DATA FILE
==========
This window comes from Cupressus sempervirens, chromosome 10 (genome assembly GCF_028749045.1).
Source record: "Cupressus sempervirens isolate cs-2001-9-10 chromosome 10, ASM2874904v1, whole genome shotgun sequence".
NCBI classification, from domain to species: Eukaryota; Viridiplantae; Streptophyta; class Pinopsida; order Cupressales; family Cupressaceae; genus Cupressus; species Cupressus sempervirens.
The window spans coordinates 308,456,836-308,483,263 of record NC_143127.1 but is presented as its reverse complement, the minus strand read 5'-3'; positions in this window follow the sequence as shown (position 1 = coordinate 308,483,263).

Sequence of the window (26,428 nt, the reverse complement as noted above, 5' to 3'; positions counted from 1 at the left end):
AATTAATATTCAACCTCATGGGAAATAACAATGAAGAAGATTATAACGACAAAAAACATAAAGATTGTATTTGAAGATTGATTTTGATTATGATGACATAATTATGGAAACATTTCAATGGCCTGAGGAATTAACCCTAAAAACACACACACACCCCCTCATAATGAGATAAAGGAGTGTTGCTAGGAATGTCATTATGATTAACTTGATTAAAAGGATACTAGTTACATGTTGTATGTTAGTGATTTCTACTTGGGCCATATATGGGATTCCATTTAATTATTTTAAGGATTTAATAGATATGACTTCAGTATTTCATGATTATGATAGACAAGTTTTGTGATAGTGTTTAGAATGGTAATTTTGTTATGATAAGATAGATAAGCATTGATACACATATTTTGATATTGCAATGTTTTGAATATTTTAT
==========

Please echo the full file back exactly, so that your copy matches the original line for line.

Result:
This window comes from Cupressus sempervirens, chromosome 10 (genome assembly GCF_028749045.1).
Source record: "Cupressus sempervirens isolate cs-2001-9-10 chromosome 10, ASM2874904v1, whole genome shotgun sequence".
NCBI classification, from domain to species: Eukaryota; Viridiplantae; Streptophyta; class Pinopsida; order Cupressales; family Cupressaceae; genus Cupressus; species Cupressus sempervirens.
The window spans coordinates 308,456,836-308,483,263 of record NC_143127.1 but is presented as its reverse complement, the minus strand read 5'-3'; positions in this window follow the sequence as shown (position 1 = coordinate 308,483,263).

Sequence of the window (26,428 nt, the reverse complement as noted above, 5' to 3'; positions counted from 1 at the left end):
AATTAATATTCAACCTCATGGGAAATAACAATGAAGAAGATTATAACGACAAAAAACATAAAGATTGTATTTGAAGATTGATTTTGATTATGATGACATAATTATGGAAACATTTCAATGGCCTGAGGAATTAACCCTAAAAACACACACACACCCCCTCATAATGAGATAAAGGAGTGTTGCTAGGAATGTCATTATGATTAACTTGATTAAAAGGATACTAGTTACATGTTGTATGTTAGTGATTTCTACTTGGGCCATATATGGGATTCCATTTAATTATTTTAAGGATTTAATAGATATGACTTCAGTATTTCATGATTATGATAGACAAGTTTTGTGATAGTGTTTAGAATGGTAATTTTGTTATGATAAGATAGATAAGCATTGATACACATATTTTGATATTGCAATGTTTTGAATATTTTAT